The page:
Cat Daddy/ posted in: Book Review, Reading Cat Daddy: What the World's Most Incorrigible Cat Taught Me About Life, Love, and Coming Clean by Jackson Galaxy, Joel Derfner
on May 10, 2012
Genres: Nonfiction, Personal Memoirs
Published by Tarcher
Cat behaviorist and star of Animal Planet's hit television show My Cat from Hell, Jackson Galaxy, a.k.a. "Cat Daddy," isn't what you might expect for a cat expert. Yet Galaxy's ability to connect with even the most troubled felines -- not to mention the stressed-out humans living in their wake -- is awe-inspiring.
In this book, Galaxy tells the poignant story of his thirteen-year relationship with a petite gray-and-white short-haired cat named Benny, and gives singular advice for living with, caring for, and loving the feline in your home.
I am so disappointed in this book. I’m a fan of Jackson Galaxy’s way of interacting with cats and his ability to work through their issues. It always amazes me how clueless a lot of people are about what is going on in their cat’s mind. I picked this book up to find some more inspiration about working with cats. I did find that and I understood that a lot of this would also be about his life but I wasn’t expecting to also find that he seems to be a pretty awful human being.
Over half this memoir is dedicated to the story of his many addictions and how he dealt with them. He acknowledges that he didn’t treat people well during these times but since this book is written afterwards you would hope that he would have gained some clarity. Instead he is still quite a jerk when writing about people. Perhaps I am a bit sensitive to this because the group he singles out for most of his abuse (besides his sexual partners) is veterinarians. If he just hated us all that would be one thing. I can deal with the conspiracy-theorist type client who thinks we are out to get their money and poison their cat. He is a worse type of client. He’s the type who bonds and likes you until an animal inevitably gets sick. Then he turns on you viciously for either causing the problem or not fixing the problem or doing too much to fix the problem or usually all of these at once. This happened several times in this book. I also have a real problem with his using the names of the vets he did this too. In some cases he only uses Dr. First Name which is better than the whole name but is still a jerk move to lash out at people who didn’t seem to do anything wrong even according to his own narrative. He admits that he is a person who needs to place blame for everything. Guess what, the blame very rarely lands on him. He’s a victim in all these stories.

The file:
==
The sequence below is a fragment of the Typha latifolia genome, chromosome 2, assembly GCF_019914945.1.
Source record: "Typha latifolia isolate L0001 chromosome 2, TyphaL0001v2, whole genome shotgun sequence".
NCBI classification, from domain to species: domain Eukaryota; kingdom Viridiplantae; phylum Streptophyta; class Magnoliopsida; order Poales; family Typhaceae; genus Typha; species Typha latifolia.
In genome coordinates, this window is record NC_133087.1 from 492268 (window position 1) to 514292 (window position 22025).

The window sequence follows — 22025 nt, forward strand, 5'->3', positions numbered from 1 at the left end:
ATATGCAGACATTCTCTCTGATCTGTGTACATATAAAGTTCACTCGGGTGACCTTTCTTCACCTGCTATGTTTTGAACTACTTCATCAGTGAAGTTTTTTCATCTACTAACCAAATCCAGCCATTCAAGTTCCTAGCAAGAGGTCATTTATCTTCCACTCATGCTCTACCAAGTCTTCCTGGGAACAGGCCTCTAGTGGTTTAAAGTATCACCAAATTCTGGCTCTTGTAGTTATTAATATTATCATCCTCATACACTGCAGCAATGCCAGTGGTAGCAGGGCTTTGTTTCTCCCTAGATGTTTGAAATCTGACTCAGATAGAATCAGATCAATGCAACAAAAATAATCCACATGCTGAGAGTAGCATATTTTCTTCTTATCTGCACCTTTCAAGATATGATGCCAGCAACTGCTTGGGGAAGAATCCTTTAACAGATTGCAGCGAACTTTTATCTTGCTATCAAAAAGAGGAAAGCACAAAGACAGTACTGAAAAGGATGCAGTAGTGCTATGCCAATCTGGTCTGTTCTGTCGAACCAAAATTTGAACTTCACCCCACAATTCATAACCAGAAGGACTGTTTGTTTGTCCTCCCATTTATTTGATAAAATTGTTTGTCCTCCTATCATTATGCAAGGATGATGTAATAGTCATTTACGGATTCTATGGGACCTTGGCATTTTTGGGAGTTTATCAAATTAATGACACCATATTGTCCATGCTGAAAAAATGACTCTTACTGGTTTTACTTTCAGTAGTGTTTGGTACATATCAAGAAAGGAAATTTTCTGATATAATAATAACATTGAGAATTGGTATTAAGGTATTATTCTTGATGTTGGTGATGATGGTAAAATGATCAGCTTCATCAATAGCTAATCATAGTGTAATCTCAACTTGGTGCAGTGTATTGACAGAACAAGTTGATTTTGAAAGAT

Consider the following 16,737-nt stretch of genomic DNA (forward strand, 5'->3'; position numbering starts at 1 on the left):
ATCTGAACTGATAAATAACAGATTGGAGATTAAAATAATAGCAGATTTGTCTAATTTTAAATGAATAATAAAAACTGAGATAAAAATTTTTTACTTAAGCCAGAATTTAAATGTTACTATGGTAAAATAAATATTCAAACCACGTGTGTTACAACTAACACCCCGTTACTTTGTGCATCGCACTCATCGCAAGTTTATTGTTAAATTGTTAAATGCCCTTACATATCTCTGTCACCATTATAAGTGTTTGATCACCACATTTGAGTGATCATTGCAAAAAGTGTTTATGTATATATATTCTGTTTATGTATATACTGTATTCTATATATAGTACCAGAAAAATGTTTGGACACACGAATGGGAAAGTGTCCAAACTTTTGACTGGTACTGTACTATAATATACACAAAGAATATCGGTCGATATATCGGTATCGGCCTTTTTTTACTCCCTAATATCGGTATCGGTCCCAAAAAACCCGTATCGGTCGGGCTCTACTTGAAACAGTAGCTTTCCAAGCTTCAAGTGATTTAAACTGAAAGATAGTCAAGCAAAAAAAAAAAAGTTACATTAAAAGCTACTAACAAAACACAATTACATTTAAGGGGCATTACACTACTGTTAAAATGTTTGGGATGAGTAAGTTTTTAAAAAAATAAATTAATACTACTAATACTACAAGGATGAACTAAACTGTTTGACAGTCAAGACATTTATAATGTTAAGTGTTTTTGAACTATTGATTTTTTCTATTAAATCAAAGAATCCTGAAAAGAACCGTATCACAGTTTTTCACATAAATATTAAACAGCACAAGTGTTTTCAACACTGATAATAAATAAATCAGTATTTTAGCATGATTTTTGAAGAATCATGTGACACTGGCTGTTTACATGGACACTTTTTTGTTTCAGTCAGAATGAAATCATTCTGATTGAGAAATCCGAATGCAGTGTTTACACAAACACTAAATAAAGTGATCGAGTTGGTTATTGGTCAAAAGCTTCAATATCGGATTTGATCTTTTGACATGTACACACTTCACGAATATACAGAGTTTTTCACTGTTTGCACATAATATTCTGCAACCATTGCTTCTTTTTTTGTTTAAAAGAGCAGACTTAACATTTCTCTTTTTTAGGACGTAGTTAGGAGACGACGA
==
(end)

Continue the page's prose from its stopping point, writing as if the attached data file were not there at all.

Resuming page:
In one case he had a diabetic cat. He gets mad because no one talked to him about nutrition. What? Nutrition is the staple of treatment for diabetes in cats. The goal is to get cats off insulin. Even if the nutrition counseling wasn’t his preferred all natural diet, I can almost promise that nutrition was discussed at some point.
In another case he had a dying cat. He didn’t want to face that fact. Then he gets mad because his cat is on a lot of meds. Here’s what probably happened. He went to the vet and didn’t want to hear about his cat dying. He wanted to try everything. Then when everything was tried he got mad because the miracle he expected didn’t occur. Suddenly it is the vet’s fault for forcing all these meds on his cat. Because it ALWAYS IS SOMEONE ELSE’S FAULT!
He even got pissed off at a vet who he went into business with who had the audacity to get heart disease. She had to cut back on how much she was working. Is she ok? Is she dead? We don’t know because we only hear about how this was a hardship on him.
So read this book for the tips on cat behavior and skim/skip the rest in order not to lose all respect for him.